Carry On Doctor: Robin Cook’s Terminal (1996)

Matty checks out a solid made-for-TV medical thriller with a waggish bedside manner.

“Medical stories are hot right now thanks to the success of E.R. and Chicago Hope, and it’s a good thing because I was getting tired of lawyers and cops getting all the attention!” quipped Robin Cook in the pages of The Tampa Tribune, ahead of his possessory-titled TERMINAL’s premiere on NBC [1].

The sixth of the former doctor turned bestselling novelist’s works nudged into production following big screen adaptations of Coma (1978) and Sphinx (1981); CBS’ small screen spin on Harmful Intent (1993); and NBC’s preceding takes on Mortal Fear (1994) and the author’s 1987 book, Outbreak (which became the William Devane-starring Virus (1995)), this entertaining version of Cook’s tale moves with an obvious spring in its step. Boisterously directed by Larry Elikann and lensed by the TVM veteran’s go-to cinematographer Eric Van Haren Noman, every dynamic, colour-driven shot consists of either dizzying Steadicam work, creeping low angles, or explosive, splash panel close-ups. It’s a pleasing and playful tableau; one defined by an energy and silliness that encourages you to simply strap in and enjoy the ride. And what a ride it is.

While far too dependent on info-dumps and never quite able to shake its overly flowery literary trappings (well, maybe more ‘airport reading’ trappings), Nancy Isaak’s punchy script sports a nice line in pantomime villainy and a good sense of escalating paranoia. Featuring Roy Thinnes, Richard Riehle, a scary and formidable Jenny O’Hara, and the always welcome Michael Ironside among its ensemble — the latter returning to  hospital horror for the first time since Visiting Hours (1980) — each crackpot character seems to be involved in the sinister goings on at the Forbes infirmary, leaving us as perturbed as the film’s heroes: new doc in town Dr. Sean O’Grady (Doug Savant, post Melrose Place, pre Desperate Housewives) and his nurse ex-girlfriend, Janet Reardon (the sassy and smouldering Nia Peeples). Amid the mystery — which involves brain cancer, rich patients, underfunding, unethical quacks, and murder — the two make for an engaging pair: likable, grounded by sparkling chemistry, and capable of spitting their dialogue with a snappiness akin to that of a classic screwball comedy.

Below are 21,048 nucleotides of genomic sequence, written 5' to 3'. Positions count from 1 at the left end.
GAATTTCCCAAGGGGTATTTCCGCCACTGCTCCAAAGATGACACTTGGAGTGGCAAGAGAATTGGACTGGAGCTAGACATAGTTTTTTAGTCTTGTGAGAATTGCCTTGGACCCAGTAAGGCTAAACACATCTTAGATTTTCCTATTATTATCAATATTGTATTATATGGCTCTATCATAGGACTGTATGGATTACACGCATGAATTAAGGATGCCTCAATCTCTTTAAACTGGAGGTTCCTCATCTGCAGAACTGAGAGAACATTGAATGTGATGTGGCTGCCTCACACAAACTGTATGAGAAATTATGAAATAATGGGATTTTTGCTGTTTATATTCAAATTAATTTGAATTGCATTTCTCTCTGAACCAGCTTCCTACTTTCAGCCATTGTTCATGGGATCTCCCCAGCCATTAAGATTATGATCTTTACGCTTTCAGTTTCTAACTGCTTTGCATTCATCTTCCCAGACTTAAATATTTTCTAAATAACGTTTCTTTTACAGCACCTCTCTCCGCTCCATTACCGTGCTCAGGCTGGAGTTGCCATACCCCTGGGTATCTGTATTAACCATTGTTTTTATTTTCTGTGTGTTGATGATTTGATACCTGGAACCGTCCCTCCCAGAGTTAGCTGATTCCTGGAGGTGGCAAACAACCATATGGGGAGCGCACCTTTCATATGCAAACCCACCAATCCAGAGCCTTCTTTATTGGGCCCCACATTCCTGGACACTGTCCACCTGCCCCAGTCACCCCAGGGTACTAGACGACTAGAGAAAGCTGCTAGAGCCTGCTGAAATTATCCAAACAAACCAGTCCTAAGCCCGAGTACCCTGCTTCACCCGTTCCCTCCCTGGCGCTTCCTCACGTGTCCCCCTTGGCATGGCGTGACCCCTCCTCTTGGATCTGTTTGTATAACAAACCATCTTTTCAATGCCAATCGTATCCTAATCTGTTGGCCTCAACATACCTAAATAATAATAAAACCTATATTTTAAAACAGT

“The most significant element that I was concerned about was the depiction of the relationship between my character and Nia’s,” Savant told The Albuquerque Journal in 1996. “You really need to bond them and root for them.” [2]     

Filmed in several working hospitals in and around Phoenix, Arizona during December 1995, Terminal debuted on NBC at 8PM on Monday 12th February 1996, and tardily hit U.S. video and DVD via Artisan in late 2002.

USA ● 1996 ● Thriller, TVM ● 85mins

Doug Savant, Nia Peeples, Michael Ironside ● Dir. Larry Elikann Wri. Nancy Isaak, based upon the novel by Robin Cook 

[1] Author of Thrillers Operates from Medical Background, The Tampa Tribune, 11th February 1996
[2] Melrose Co-Star into Terminal by Jay Bobbin, The Albuquerque Journal, 10th February 1996

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